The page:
— The project will include its own underground parking garage. The plans also propose to convert a portion of the public, parallel parking along New Hampshire Street into saw-tooth parking spaces.
— Obviously, the plans call for the former Black Hills Energy building, which houses Lawrence Bank and several other offices, to be demolished. (In case you are just now catching up, Black Hills Energy has moved its offices into the former headquarters building of First Management on North Iowa Street.) The city’s historic resources staff concedes that the building — although it is over 50 years old — is not historic. The building was built as a grocery store by the Kroger Co. in 1957, and later became Waymeyers grocery store until it was converted into an office building in 1981. But do you know what was originally on the lot? A hotel. The Place Hotel, according to old maps, relocated from the community of Franklin to Lawrence in the late 1860s. So, I guess you could argue, the new hotel slated for the southeast corner of Ninth and New Hampshire will take the intersection back to its historic roots. Well, as has been proven at this intersection, you can certainly argue anyway.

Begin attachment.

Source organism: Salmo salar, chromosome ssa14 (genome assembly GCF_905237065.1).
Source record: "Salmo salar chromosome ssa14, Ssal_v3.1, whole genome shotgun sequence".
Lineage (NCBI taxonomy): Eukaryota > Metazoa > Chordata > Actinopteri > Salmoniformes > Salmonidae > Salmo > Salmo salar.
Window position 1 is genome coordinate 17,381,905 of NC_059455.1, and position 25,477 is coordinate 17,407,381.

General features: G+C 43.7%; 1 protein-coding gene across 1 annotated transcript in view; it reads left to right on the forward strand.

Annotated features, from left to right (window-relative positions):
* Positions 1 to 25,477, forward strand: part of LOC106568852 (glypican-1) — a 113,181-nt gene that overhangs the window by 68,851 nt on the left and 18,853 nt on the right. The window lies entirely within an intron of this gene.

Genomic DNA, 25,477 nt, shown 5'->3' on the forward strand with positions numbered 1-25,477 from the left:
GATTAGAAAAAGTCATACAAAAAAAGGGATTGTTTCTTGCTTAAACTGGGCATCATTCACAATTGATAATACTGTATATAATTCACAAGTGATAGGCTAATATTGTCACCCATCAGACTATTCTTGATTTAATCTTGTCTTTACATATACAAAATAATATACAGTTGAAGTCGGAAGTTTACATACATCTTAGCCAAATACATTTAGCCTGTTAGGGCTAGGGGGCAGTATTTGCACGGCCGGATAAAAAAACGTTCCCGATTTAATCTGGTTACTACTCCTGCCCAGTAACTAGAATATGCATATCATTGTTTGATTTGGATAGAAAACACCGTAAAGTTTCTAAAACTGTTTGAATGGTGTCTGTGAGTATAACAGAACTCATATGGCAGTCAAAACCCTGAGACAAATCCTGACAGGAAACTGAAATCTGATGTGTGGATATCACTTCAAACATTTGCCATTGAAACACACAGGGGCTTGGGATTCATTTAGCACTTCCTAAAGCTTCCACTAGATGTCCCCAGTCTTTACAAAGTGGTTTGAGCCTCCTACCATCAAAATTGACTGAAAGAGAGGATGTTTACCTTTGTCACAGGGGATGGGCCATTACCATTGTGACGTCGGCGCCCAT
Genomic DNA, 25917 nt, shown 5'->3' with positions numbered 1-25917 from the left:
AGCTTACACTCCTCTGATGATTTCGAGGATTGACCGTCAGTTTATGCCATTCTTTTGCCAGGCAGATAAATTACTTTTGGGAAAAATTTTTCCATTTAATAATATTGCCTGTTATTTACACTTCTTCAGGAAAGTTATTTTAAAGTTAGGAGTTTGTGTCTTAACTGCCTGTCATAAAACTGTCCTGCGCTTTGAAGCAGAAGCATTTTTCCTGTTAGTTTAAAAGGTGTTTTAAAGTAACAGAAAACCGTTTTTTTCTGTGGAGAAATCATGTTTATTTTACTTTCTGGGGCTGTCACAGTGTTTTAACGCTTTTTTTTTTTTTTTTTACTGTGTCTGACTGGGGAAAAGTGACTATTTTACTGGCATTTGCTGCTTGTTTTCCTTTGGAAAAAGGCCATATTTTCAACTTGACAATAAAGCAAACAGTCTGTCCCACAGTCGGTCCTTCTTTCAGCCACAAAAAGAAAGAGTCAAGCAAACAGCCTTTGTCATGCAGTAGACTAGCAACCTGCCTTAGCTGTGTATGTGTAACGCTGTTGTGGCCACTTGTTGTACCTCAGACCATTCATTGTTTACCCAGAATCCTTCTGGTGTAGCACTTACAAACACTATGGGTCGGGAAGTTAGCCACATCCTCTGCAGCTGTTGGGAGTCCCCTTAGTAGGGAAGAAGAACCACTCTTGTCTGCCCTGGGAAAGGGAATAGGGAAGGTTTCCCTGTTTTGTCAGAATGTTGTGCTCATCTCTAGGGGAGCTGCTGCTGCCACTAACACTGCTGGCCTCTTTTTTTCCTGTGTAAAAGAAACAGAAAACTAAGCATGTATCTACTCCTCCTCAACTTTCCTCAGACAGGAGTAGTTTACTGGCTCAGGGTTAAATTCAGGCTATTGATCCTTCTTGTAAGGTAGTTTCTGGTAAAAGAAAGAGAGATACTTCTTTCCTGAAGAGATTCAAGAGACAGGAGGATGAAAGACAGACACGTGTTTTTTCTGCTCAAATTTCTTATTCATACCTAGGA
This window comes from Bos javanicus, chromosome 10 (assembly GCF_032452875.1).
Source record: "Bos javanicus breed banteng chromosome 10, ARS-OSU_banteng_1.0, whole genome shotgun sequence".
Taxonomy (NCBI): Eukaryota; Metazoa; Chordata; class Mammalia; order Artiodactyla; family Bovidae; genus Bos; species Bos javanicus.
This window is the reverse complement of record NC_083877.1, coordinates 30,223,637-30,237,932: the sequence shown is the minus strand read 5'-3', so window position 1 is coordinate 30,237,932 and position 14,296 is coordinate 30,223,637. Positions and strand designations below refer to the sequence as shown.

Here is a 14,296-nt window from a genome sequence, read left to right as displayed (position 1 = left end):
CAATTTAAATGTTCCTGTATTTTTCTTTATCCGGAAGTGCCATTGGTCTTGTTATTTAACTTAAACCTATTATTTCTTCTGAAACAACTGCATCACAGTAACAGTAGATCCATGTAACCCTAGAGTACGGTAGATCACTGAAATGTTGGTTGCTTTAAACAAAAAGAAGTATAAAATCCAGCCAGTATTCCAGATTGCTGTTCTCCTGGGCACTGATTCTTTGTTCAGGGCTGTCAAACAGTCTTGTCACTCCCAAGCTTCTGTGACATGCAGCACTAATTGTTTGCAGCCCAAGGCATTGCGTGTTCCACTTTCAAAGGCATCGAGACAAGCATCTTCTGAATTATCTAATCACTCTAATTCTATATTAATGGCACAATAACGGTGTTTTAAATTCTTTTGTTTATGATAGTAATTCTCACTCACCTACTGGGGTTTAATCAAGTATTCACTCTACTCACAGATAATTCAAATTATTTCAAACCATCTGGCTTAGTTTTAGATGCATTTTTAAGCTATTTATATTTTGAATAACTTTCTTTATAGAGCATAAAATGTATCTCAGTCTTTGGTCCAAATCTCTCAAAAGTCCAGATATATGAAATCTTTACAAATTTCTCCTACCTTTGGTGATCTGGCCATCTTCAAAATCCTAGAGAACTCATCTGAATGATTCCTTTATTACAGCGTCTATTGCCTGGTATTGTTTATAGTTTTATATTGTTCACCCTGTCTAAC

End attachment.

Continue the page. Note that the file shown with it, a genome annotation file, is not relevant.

So far, the city’s planning staff has viewed this project fairly positively. At the moment, the planning staff has not made any recommendation to lower the height of the building, which was a major issue for the proposed hotel/retail building at the southeast corner.
But unlike that project, this project on the northeast corner does not abut homes. The planning staff, however, is recommending the design of the building be sent to the city’s Architectural Review Committee. Staff members are suggesting that more recesses and other design elements be used to break up the mass of the building.
It will be interesting to see how this project gets received by the city’s Historic Resources Commission. This will be the first big project since the controversial hotel/retail building went through the City Hall process. City commissioners ended up unanimously setting aside the HRC’s concerns about that building, and the mayor expressed some pretty frank frustration with the group. In case you have forgotten, Mayor Bob Schumm said he thought the HRC had become “extraordinarily strict,” and that it has become “almost impossible” to win approval for a major downtown development from the group.
“I’m a little unhappy with what I see coming out of the HRC,” Schumm said in late July. “I was on the commission that created the HRC many years ago, and I said at the time I hope that it becomes an advocate for protecting our history but doesn’t become obstructionist.”